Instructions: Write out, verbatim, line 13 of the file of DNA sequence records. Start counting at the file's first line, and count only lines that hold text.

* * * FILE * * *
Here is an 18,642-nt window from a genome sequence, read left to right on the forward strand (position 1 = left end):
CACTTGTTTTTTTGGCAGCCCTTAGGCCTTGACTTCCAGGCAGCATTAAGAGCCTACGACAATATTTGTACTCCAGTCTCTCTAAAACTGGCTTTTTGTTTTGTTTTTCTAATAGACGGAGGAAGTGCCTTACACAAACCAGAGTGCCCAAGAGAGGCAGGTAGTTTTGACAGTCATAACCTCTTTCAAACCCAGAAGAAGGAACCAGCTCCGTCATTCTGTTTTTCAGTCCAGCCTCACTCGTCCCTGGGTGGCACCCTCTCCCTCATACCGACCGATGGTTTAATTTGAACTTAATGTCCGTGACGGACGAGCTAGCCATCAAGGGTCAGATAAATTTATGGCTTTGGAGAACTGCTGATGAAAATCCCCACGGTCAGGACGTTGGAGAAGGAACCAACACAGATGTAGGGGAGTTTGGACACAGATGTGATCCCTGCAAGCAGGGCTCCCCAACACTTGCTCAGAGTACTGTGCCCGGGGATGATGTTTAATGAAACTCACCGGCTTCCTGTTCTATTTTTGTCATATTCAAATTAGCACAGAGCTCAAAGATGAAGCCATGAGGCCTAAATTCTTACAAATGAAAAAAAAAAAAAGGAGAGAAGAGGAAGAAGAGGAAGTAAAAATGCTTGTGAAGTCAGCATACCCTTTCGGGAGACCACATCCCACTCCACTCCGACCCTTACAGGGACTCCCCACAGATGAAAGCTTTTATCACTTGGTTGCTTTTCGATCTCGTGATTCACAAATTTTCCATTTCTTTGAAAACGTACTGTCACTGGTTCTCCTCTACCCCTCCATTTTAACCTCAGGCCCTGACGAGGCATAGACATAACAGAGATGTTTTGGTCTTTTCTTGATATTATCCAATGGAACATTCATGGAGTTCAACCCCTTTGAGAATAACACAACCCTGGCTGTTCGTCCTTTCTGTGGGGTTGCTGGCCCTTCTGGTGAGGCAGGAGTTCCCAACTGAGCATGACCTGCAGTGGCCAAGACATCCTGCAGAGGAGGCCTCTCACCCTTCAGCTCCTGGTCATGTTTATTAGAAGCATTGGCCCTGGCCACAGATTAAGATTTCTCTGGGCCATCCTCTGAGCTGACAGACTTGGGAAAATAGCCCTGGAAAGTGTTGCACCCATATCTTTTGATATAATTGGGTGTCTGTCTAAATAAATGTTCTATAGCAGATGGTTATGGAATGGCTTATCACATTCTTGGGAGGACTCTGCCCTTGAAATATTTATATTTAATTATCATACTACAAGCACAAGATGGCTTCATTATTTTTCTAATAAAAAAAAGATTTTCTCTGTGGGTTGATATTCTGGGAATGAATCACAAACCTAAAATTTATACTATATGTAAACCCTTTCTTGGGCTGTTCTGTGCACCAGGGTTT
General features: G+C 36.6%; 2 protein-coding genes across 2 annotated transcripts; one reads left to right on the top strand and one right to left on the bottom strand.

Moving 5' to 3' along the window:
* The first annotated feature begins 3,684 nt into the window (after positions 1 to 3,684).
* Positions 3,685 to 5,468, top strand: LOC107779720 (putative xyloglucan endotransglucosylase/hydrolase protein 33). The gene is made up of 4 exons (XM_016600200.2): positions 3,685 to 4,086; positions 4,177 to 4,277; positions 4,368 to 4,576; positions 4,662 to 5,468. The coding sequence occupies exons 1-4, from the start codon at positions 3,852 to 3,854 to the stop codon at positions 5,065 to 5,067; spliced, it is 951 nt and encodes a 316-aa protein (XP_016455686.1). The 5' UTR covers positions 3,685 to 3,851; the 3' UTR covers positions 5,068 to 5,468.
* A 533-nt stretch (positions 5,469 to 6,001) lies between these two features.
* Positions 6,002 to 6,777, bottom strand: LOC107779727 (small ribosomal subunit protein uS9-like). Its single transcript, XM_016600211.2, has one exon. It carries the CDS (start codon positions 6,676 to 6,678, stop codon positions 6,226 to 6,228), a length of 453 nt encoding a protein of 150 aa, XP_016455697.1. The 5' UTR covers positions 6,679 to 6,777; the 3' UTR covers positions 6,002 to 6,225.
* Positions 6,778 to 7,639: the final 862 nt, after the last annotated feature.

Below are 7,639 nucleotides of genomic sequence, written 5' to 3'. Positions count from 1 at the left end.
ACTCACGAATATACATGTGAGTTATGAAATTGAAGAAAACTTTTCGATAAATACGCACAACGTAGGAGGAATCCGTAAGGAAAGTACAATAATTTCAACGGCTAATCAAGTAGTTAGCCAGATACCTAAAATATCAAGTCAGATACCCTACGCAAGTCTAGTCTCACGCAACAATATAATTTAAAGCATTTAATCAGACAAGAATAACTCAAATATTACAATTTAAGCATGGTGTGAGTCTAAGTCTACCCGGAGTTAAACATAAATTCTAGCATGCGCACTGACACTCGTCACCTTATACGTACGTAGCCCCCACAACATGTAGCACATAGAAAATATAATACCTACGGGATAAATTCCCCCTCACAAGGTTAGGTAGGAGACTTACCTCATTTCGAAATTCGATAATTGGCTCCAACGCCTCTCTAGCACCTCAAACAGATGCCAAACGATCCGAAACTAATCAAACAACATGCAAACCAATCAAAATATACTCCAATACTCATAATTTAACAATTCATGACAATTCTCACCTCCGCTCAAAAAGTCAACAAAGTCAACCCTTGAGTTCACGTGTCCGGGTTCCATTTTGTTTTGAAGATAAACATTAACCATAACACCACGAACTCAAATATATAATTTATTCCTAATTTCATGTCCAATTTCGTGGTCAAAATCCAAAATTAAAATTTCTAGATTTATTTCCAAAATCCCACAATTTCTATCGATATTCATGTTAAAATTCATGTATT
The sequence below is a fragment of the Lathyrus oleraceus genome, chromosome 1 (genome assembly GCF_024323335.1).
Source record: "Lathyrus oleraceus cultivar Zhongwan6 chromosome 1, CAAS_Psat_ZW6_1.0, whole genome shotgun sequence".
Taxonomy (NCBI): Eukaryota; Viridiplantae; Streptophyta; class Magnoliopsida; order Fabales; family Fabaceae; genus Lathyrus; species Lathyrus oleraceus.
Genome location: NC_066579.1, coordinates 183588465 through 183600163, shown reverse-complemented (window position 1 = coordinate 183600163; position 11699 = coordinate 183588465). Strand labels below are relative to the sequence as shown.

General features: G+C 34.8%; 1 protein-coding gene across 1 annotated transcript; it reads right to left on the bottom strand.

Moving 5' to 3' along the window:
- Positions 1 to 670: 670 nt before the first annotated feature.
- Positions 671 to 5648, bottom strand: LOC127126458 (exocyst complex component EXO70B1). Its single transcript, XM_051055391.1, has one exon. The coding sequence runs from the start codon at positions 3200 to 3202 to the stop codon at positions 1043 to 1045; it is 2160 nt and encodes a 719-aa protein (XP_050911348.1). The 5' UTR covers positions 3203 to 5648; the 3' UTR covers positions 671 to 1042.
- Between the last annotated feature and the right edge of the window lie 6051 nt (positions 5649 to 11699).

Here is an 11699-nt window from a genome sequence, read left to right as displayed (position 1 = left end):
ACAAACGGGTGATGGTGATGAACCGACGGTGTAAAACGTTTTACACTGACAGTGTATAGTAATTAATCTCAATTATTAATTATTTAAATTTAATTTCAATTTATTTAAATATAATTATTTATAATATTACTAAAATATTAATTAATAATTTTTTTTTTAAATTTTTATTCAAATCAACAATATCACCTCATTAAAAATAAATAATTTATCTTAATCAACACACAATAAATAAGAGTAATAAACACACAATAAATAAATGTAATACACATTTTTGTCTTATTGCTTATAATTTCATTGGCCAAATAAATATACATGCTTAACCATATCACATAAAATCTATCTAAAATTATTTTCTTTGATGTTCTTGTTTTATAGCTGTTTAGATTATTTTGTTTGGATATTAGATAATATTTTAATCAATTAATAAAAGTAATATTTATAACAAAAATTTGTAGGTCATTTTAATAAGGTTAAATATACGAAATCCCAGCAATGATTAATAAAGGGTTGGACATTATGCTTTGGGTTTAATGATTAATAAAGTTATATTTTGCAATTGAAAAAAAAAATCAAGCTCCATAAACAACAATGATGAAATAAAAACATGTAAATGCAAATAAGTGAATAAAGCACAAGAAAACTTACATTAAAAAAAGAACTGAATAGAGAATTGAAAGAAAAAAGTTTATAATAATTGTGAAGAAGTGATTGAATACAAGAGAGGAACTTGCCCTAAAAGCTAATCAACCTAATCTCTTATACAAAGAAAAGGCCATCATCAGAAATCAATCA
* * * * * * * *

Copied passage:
Source record: "Lathyrus oleraceus cultivar Zhongwan6 chromosome 1, CAAS_Psat_ZW6_1.0, whole genome shotgun sequence".